98 citations

Journal ArticleDOI
TL;DR: In this article, the authors argue that university culture and existing capability constrain such innovation and to a large extent determine the nature and extent of organisational change and that in the absence of strong leadership, technologies are simply used as vehicles to enable changes that are already intended or which reinforce the current identity.
Abstract: Technology and change are so closely related that the use of the word innovation seems synonymous with technology in many contexts, including that of higher education. This paper contends that university culture and existing capability constrain such innovation and to a large extent determine the nature and extent of organisational change. In the absence of strong leadership, technologies are simply used as vehicles to enable changes that are already intended or which reinforce the current identity. These contentions are supported by evidence from e-learning benchmarking activities carried out over the past five years in universities in the United States, the United Kingdom, Australia and New Zealand. Keywords: organisational change; e-learning maturity model DOI: 10.1080/09687769.2010.529107

90 citations

Journal ArticleDOI
TL;DR: In this article, the authors argue that university culture and existing capability constrain such innovation and to a large extent determine the nature and extent of organizational change, and that in the absence of strong leadership, technologies are simply used as vehicles to enable changes that are already intended or which reinforce the current identity.
Abstract: Technology and change are so closely related that the use of the word innovation seems synonymous with technology in many contexts, including that of higher education. This paper contends that university culture and existing capability constrain such innovation and to a large extent determine the nature and extent of organizational change. In the absence of strong leadership, technologies are simply used as vehicles to enable changes that are already intended or which reinforce the current identity. These contentions are supported by evidence from e-learning benchmarking activities carried out over the past five years in universities in the United States, the United Kingdom, Australia and New Zealand.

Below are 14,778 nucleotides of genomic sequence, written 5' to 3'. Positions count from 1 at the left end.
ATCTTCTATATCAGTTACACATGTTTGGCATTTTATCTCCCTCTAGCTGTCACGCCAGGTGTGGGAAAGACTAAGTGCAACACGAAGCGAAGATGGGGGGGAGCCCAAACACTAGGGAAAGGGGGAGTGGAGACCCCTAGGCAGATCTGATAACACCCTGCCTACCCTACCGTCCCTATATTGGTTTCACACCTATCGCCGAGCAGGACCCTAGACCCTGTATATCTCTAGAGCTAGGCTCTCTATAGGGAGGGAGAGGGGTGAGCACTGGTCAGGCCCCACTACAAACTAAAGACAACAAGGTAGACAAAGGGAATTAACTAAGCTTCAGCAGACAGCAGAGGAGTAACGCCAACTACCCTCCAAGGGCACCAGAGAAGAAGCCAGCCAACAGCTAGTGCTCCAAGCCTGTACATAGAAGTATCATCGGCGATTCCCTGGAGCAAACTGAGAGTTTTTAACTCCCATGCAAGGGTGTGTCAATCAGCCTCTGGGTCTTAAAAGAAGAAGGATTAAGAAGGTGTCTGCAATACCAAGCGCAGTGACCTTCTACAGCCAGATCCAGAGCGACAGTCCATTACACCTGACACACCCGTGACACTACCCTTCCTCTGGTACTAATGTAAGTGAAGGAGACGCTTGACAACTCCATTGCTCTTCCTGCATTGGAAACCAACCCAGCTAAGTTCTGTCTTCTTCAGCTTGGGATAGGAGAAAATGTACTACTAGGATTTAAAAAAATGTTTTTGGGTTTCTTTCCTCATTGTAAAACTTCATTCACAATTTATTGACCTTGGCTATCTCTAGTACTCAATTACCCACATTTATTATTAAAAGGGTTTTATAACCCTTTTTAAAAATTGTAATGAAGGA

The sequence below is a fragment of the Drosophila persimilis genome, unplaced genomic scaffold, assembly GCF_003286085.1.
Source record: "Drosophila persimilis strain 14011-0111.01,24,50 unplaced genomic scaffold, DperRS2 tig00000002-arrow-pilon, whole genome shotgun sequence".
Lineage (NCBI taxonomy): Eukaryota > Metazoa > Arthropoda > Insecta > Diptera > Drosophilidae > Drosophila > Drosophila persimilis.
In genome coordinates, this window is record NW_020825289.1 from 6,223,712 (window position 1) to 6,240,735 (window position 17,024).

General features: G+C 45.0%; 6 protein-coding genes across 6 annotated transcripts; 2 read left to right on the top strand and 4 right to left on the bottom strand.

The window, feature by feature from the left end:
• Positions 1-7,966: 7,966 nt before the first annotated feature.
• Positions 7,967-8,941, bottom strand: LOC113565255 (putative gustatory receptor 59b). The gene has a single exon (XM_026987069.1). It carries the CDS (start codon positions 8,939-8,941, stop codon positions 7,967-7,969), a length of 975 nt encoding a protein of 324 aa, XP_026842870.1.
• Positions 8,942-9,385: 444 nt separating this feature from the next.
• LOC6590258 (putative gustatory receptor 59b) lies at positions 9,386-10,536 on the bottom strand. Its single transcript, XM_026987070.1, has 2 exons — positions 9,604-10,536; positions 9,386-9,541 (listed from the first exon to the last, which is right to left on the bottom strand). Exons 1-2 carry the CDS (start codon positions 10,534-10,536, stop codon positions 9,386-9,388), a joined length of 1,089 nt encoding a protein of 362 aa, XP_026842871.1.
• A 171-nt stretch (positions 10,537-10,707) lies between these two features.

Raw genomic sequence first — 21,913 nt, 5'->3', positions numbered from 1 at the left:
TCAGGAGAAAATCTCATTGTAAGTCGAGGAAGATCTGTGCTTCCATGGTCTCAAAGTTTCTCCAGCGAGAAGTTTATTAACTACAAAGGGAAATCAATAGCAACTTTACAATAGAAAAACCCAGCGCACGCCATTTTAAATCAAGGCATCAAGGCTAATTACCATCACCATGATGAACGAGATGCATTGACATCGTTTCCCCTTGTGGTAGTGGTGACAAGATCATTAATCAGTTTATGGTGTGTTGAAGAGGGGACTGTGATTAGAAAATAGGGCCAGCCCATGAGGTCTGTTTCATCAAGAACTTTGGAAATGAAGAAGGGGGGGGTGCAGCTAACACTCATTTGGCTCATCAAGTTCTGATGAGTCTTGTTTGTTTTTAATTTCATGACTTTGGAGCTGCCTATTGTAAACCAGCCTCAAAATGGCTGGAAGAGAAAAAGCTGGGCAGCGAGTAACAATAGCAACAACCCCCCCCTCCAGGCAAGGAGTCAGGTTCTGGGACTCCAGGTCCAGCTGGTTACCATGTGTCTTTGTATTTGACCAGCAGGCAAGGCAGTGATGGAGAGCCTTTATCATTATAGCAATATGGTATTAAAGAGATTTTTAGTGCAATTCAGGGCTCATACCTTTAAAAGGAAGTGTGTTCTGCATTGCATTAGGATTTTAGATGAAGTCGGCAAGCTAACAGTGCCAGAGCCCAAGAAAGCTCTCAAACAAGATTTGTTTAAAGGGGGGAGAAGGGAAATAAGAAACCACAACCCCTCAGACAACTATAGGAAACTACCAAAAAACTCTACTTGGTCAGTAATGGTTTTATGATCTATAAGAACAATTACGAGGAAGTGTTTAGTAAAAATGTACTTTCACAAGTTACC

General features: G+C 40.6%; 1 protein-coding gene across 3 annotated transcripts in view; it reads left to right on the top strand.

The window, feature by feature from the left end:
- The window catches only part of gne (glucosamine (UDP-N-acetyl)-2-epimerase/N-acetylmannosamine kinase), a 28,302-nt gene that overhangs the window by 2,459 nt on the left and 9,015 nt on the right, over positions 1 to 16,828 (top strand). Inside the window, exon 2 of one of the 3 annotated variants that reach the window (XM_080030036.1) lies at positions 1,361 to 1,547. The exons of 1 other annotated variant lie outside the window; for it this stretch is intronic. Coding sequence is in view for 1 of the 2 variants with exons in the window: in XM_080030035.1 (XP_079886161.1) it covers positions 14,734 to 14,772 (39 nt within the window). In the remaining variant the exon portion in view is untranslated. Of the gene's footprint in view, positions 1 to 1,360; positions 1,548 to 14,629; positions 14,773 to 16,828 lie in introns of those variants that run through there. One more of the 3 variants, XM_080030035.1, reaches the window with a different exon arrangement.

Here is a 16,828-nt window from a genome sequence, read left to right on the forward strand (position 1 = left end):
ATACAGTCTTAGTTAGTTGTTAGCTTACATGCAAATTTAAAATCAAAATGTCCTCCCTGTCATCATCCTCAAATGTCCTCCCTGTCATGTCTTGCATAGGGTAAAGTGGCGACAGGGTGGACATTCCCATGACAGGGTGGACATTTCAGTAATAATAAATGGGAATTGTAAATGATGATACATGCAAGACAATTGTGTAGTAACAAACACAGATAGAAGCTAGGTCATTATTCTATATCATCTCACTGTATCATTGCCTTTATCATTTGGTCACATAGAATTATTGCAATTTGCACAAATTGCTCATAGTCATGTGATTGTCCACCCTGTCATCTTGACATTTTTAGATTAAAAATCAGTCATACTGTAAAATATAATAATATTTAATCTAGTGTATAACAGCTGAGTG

71 citations


Cited by
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Journal Article
TL;DR: A detailed review of the education sector in Australia as in the data provided by the 2006 edition of the OECD's annual publication, 'Education at a Glance' is presented in this paper.
Abstract: A detailed review of the education sector in Australia as in the data provided by the 2006 edition of the OECD's annual publication, 'Education at a Glance' is presented. While the data has shown that in almost all OECD countries educational attainment levels are on the rise, with countries showing impressive gains in university qualifications, it also reveals that a large of share of young people still do not complete secondary school, which remains a baseline for successful entry into the labour market.

2,141 citations

01 Jan 2008
TL;DR: In this article, the authors argue that rational actors make their organizations increasingly similar as they try to change them, and describe three isomorphic processes-coercive, mimetic, and normative.
Abstract: What makes organizations so similar? We contend that the engine of rationalization and bureaucratization has moved from the competitive marketplace to the state and the professions. Once a set of organizations emerges as a field, a paradox arises: rational actors make their organizations increasingly similar as they try to change them. We describe three isomorphic processes-coercive, mimetic, and normative—leading to this outcome. We then specify hypotheses about the impact of resource centralization and dependency, goal ambiguity and technical uncertainty, and professionalization and structuration on isomorphic change. Finally, we suggest implications for theories of organizations and social change.

2,134 citations

Journal ArticleDOI
TL;DR: E-Moderators are the new generation of teachers and trainers who work with learners online as mentioned in this paper using Computer-Mediated Conferencing (CMC) as a learning tool, regardless of the subject they are teaching.
Abstract: E-Moderators are \"the new generation of teachers and trainers who work with learners online\" (p. viii) using Computer-Mediated Conferencing (CMC) as a learning tool, regardless of the subject they are teaching. They are the focus of E-Moderating, a recent book which provides both a theoretical framework for developing online learning using CMC (part one), and a wealth of practical advice (part two). The book is supported by a Web site. The author, Gilly Salmon, a distance education specialist with the Open University Business School in the UK, provides a five-step model of effective online education, along with copious examples of how the model relates to real-life online learning contexts. Salmon proposes that, by basing learning on a constructivist model, it is e-moderators that can make the difference in online education as they convene, direct, summarize, and archive synchronous and asynchronous discussions.

1,055 citations

01 Jan 2008
TL;DR: By J. Biggs and C. Tang, Maidenhead, England; Open University Press, 2007.
Abstract: by J. Biggs and C. Tang, Maidenhead, England, Open University Press, 2007, 360 pp., £29.99, ISBN-13: 978-0-335-22126-4

938 citations